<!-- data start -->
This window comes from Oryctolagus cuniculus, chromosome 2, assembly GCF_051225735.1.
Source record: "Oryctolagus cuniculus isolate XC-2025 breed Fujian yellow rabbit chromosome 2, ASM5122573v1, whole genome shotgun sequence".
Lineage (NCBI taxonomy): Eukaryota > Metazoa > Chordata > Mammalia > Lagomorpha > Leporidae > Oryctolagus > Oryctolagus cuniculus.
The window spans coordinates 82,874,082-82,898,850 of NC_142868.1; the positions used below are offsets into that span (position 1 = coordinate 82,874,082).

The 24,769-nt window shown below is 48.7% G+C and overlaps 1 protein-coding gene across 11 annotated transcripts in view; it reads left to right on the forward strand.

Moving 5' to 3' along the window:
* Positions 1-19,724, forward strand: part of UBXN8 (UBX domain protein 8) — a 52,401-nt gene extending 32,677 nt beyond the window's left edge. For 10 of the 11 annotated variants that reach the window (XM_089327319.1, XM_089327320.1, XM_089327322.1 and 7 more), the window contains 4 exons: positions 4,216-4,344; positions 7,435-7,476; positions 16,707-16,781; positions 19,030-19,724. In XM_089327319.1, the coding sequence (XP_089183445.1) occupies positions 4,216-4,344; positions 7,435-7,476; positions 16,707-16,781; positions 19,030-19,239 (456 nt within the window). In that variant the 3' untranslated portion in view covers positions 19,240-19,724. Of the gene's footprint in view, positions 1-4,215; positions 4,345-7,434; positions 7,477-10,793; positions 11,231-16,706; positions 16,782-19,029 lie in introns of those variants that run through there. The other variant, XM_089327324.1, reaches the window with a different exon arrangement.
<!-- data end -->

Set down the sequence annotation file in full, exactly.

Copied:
This window comes from Oryctolagus cuniculus, chromosome 2, assembly GCF_051225735.1.
Source record: "Oryctolagus cuniculus isolate XC-2025 breed Fujian yellow rabbit chromosome 2, ASM5122573v1, whole genome shotgun sequence".
Lineage (NCBI taxonomy): Eukaryota > Metazoa > Chordata > Mammalia > Lagomorpha > Leporidae > Oryctolagus > Oryctolagus cuniculus.
The window spans coordinates 82,874,082-82,898,850 of NC_142868.1; the positions used below are offsets into that span (position 1 = coordinate 82,874,082).

The 24,769-nt window shown below is 48.7% G+C and overlaps 1 protein-coding gene across 11 annotated transcripts in view; it reads left to right on the forward strand.

Moving 5' to 3' along the window:
* Positions 1-19,724, forward strand: part of UBXN8 (UBX domain protein 8) — a 52,401-nt gene extending 32,677 nt beyond the window's left edge. For 10 of the 11 annotated variants that reach the window (XM_089327319.1, XM_089327320.1, XM_089327322.1 and 7 more), the window contains 4 exons: positions 4,216-4,344; positions 7,435-7,476; positions 16,707-16,781; positions 19,030-19,724. In XM_089327319.1, the coding sequence (XP_089183445.1) occupies positions 4,216-4,344; positions 7,435-7,476; positions 16,707-16,781; positions 19,030-19,239 (456 nt within the window). In that variant the 3' untranslated portion in view covers positions 19,240-19,724. Of the gene's footprint in view, positions 1-4,215; positions 4,345-7,434; positions 7,477-10,793; positions 11,231-16,706; positions 16,782-19,029 lie in introns of those variants that run through there. The other variant, XM_089327324.1, reaches the window with a different exon arrangement.